Greywater is domestic waste water from activities such as laundry, dishwashing, and bathing. Unlike sewage water (which is referred to as blackwater), greywater can be safely recycled for use in the landscape without the use of any special treatment systems. Because we use large amounts of this type of water for daily household activities the average bathtub uses 26 gallons, in extreme drought conditions greywater can be a great way to conserve water.
The organic contaminants in some greywater, such as food particles, can supply plants with valuable nutrients for growth. However, greywater that is heavily contaminated with salt, soap residues, fats, or grease can be toxic (to both microbial and plant life) and should be avoided. Some types of domestic greywater are better than others for use in the garden. In order of preference they are: shower, bathtub, bathroom sink, and utility sink, provided bleaches or strong detergents have not been used. Water from dishwashers and washing machines is not safe to use as it contains too much detergent.Depending on your home's air quality, the water you collect from your dehumidifier may also be used. In fact, water from this source can actually be better for your plants than the water from your tap. Unlike tap water, a dehumidifier condenses water vapor out of the air so it contains none of the dissolved minerals that are sometimes present in tap water. It's unsafe for human consumption as there may be bacteria growing in it, but it should be fine to use on your plants.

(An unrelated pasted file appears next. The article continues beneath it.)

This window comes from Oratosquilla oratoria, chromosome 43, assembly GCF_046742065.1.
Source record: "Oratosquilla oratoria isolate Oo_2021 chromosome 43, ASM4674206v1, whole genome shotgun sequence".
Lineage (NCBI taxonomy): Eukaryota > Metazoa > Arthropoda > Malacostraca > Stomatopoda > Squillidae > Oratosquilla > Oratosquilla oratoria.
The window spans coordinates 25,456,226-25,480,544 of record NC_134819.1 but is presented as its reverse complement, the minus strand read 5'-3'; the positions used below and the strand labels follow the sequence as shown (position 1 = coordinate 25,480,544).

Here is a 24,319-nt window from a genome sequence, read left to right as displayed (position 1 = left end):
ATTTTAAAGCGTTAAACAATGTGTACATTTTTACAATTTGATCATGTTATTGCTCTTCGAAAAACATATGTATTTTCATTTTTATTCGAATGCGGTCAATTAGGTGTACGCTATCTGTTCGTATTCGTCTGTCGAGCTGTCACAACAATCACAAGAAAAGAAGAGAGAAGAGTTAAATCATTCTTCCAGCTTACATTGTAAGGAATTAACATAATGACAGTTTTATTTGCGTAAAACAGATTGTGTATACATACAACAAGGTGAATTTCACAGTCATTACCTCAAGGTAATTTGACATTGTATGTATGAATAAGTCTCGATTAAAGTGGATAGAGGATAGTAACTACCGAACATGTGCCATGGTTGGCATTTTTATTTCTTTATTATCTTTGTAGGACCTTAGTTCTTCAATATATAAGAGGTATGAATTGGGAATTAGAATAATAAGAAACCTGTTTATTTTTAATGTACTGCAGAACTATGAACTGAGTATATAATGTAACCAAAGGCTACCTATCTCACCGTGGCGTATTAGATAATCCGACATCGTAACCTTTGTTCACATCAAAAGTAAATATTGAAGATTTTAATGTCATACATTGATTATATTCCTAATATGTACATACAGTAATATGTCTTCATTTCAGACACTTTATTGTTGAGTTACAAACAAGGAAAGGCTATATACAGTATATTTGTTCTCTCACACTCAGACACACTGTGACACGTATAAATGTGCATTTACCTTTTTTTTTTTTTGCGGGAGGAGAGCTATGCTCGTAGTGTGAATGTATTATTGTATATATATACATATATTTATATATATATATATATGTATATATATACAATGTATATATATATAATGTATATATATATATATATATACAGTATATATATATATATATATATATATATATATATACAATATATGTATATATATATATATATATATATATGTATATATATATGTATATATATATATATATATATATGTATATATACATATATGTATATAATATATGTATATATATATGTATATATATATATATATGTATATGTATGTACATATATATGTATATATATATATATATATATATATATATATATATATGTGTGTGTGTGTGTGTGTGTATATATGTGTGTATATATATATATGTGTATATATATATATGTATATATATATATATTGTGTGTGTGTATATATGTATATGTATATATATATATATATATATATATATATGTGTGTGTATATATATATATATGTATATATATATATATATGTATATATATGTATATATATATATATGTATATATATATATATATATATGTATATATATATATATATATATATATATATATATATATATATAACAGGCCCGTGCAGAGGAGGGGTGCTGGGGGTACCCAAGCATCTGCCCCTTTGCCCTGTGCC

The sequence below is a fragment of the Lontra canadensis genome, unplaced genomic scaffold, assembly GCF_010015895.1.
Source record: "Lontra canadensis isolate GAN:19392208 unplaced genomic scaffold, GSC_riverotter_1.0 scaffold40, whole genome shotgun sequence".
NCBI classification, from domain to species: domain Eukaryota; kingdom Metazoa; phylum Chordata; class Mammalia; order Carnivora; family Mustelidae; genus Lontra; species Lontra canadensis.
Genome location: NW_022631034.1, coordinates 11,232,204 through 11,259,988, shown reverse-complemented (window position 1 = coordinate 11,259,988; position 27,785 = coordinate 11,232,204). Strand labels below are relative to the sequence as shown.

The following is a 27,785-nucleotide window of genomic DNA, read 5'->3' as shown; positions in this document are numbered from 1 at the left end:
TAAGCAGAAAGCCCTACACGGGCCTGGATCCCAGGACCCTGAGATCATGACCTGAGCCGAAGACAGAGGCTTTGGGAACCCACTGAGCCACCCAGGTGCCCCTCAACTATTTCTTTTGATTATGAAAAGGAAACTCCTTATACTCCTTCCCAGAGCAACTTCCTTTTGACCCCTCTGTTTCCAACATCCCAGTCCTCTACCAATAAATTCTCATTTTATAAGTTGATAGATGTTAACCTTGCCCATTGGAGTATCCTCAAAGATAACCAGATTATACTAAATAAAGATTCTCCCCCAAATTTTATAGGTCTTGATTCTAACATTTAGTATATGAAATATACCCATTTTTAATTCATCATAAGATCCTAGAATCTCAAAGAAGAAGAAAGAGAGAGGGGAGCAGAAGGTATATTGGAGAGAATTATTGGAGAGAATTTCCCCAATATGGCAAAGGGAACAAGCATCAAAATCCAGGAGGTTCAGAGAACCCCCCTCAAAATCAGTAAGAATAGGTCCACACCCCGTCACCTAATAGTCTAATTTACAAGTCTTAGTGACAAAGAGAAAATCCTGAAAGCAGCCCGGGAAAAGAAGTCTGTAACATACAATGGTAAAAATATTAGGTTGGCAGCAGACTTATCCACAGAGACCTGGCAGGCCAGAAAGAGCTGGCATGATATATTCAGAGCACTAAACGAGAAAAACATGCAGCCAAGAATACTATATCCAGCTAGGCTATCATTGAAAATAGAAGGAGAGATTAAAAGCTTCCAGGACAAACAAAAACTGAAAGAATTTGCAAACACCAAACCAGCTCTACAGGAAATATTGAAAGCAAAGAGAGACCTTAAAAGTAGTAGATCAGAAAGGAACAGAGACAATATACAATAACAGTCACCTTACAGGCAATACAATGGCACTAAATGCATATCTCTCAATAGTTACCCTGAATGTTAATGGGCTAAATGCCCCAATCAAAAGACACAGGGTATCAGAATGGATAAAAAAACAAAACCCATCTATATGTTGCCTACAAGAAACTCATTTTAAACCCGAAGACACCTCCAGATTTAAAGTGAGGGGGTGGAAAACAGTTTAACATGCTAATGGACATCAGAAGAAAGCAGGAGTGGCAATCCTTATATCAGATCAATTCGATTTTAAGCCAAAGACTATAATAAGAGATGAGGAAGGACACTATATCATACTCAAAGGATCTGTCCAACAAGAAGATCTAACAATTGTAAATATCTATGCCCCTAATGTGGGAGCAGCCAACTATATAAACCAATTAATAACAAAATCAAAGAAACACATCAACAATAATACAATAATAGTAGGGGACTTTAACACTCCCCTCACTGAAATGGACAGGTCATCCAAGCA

About The Author: Ellen Brown is an environmental writer and photographer and the owner of Sustainable Media, an environmental media company that specializes in helping businesses and organizations promote eco-friendly products and services.
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